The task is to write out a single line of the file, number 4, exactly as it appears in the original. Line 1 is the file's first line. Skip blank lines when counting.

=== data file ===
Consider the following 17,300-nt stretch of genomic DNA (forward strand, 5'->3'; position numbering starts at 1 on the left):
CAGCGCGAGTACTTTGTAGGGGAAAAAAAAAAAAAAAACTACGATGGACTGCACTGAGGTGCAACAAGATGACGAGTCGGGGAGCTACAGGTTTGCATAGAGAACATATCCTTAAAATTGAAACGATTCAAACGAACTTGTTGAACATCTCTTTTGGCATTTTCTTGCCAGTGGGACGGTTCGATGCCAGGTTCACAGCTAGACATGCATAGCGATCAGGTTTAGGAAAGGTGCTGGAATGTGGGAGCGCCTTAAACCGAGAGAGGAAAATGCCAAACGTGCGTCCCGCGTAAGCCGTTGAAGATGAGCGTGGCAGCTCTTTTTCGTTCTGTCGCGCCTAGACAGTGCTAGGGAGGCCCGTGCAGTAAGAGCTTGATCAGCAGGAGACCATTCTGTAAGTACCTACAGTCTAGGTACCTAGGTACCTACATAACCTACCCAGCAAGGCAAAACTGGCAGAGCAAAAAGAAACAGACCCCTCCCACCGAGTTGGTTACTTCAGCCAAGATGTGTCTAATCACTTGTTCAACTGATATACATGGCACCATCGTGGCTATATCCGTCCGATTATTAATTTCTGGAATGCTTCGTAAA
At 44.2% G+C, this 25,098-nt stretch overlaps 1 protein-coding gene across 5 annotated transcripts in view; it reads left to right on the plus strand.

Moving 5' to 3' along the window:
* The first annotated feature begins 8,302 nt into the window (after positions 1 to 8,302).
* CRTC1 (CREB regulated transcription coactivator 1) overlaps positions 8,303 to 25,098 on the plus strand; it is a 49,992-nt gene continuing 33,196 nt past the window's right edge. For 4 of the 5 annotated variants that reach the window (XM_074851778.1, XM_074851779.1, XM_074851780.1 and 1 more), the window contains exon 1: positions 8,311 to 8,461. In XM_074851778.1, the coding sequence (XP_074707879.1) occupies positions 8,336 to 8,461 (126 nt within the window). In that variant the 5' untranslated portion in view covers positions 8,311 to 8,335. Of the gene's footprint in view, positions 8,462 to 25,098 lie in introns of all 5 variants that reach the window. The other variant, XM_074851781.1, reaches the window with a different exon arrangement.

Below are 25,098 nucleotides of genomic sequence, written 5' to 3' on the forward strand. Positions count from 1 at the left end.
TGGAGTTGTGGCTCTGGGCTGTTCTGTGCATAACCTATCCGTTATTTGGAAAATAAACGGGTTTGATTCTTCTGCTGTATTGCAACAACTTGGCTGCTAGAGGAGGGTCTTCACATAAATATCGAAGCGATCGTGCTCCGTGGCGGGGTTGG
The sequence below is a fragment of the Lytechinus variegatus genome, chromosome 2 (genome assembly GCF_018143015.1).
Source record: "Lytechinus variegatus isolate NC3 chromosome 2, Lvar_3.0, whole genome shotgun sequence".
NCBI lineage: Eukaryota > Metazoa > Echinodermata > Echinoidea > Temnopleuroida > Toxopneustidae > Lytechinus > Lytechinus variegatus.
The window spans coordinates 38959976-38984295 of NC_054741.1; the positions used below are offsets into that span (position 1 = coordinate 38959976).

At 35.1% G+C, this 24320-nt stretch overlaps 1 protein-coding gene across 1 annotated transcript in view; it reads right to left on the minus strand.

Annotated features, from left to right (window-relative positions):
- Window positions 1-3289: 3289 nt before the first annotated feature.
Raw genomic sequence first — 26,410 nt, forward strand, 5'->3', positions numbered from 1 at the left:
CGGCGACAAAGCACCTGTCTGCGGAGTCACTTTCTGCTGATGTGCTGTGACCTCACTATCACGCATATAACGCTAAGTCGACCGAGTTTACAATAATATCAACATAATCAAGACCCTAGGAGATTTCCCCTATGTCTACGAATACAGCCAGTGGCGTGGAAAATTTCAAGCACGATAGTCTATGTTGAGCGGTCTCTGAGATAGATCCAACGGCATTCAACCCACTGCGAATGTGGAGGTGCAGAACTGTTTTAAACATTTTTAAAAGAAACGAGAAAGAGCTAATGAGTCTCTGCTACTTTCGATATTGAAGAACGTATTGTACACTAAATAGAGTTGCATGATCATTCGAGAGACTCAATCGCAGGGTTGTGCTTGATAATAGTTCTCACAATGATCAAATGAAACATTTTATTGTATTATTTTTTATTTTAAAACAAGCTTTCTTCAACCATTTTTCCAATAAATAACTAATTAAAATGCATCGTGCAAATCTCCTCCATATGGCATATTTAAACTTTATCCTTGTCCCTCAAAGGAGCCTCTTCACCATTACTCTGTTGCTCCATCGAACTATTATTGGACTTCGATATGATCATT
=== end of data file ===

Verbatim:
Moving 5' to 3' along the window: